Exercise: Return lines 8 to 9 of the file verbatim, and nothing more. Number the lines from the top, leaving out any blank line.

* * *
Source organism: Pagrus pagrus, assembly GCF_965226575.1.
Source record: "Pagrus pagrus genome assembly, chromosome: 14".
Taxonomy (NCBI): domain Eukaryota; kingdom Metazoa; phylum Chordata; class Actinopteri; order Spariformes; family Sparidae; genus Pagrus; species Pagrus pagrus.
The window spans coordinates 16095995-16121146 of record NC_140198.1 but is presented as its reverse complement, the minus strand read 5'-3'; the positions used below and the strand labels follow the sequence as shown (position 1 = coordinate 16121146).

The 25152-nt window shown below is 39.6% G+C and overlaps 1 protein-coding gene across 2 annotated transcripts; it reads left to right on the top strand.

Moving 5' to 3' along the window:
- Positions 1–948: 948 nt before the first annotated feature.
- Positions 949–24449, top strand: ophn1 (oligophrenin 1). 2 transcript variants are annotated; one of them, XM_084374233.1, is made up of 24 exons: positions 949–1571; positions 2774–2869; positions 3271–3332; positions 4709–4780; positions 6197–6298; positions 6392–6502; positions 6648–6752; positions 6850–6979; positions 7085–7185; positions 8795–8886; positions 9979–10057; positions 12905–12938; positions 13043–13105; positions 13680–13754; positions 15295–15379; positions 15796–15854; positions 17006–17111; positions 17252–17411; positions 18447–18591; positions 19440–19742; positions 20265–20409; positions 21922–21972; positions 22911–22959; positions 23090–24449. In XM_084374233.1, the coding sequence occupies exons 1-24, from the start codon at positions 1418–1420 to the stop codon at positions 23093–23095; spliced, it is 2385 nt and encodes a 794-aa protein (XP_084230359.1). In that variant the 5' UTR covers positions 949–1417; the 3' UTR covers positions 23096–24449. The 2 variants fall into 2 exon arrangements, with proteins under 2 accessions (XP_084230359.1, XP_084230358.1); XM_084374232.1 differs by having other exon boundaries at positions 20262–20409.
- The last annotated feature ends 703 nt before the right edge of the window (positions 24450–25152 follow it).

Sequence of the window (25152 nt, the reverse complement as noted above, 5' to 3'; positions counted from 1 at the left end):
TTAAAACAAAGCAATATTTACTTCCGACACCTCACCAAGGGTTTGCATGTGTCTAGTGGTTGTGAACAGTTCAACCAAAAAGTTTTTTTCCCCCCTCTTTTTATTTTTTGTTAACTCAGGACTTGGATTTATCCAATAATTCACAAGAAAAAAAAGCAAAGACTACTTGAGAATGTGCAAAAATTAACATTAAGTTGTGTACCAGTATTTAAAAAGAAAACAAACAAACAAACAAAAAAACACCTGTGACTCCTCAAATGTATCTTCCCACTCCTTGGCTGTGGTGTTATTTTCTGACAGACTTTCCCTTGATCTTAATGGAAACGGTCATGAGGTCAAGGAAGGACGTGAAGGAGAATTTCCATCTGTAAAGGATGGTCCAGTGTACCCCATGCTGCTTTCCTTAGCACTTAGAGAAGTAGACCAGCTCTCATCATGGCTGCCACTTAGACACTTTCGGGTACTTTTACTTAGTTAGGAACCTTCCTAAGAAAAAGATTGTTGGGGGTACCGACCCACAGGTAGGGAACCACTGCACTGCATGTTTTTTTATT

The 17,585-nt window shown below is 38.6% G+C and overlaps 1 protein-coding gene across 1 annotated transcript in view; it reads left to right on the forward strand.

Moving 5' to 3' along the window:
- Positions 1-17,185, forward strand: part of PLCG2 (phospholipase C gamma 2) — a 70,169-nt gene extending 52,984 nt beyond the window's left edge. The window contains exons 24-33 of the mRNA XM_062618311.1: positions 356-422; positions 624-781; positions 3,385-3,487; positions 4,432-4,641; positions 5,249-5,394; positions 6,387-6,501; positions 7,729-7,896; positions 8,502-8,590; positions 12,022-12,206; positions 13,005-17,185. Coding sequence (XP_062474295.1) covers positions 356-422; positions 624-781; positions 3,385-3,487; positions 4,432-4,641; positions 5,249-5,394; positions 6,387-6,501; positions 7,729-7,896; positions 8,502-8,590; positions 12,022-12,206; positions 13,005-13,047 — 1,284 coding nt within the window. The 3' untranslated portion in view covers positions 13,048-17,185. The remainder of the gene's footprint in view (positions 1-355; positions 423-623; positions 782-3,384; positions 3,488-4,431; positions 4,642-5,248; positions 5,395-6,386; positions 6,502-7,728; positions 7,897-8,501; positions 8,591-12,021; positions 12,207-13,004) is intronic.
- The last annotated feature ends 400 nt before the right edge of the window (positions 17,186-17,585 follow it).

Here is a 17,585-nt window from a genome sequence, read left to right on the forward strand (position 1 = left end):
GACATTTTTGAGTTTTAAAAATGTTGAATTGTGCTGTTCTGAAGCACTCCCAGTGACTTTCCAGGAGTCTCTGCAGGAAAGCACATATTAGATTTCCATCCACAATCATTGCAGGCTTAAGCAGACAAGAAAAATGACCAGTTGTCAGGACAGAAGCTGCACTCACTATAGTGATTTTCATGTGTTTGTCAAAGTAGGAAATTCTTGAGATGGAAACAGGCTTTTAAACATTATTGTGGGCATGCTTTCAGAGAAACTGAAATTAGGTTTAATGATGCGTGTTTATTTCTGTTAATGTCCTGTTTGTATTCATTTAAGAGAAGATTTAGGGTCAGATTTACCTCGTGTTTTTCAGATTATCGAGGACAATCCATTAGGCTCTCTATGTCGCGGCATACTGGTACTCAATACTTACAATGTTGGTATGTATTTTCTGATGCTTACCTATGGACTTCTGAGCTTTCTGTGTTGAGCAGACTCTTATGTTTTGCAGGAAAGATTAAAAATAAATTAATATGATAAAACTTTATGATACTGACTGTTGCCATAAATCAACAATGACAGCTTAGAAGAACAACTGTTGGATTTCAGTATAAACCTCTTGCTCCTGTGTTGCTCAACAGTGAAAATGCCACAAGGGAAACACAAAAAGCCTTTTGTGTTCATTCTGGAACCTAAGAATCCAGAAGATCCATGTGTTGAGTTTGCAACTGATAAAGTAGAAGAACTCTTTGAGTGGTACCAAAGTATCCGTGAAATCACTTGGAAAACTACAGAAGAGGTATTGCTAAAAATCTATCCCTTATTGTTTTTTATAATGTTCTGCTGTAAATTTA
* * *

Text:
- Positions 949–24449, top strand: ophn1 (oligophrenin 1). 2 transcript variants are annotated; one of them, XM_084374233.1, is made up of 24 exons: positions 949–1571; positions 2774–2869; positions 3271–3332; positions 4709–4780; positions 6197–6298; positions 6392–6502; positions 6648–6752; positions 6850–6979; positions 7085–7185; positions 8795–8886; positions 9979–10057; positions 12905–12938; positions 13043–13105; positions 13680–13754; positions 15295–15379; positions 15796–15854; positions 17006–17111; positions 17252–17411; positions 18447–18591; positions 19440–19742; positions 20265–20409; positions 21922–21972; positions 22911–22959; positions 23090–24449. In XM_084374233.1, the coding sequence occupies exons 1-24, from the start codon at positions 1418–1420 to the stop codon at positions 23093–23095; spliced, it is 2385 nt and encodes a 794-aa protein (XP_084230359.1). In that variant the 5' UTR covers positions 949–1417; the 3' UTR covers positions 23096–24449. The 2 variants fall into 2 exon arrangements, with proteins under 2 accessions (XP_084230359.1, XP_084230358.1); XM_084374232.1 differs by having other exon boundaries at positions 20262–20409.
- The last annotated feature ends 703 nt before the right edge of the window (positions 24450–25152 follow it).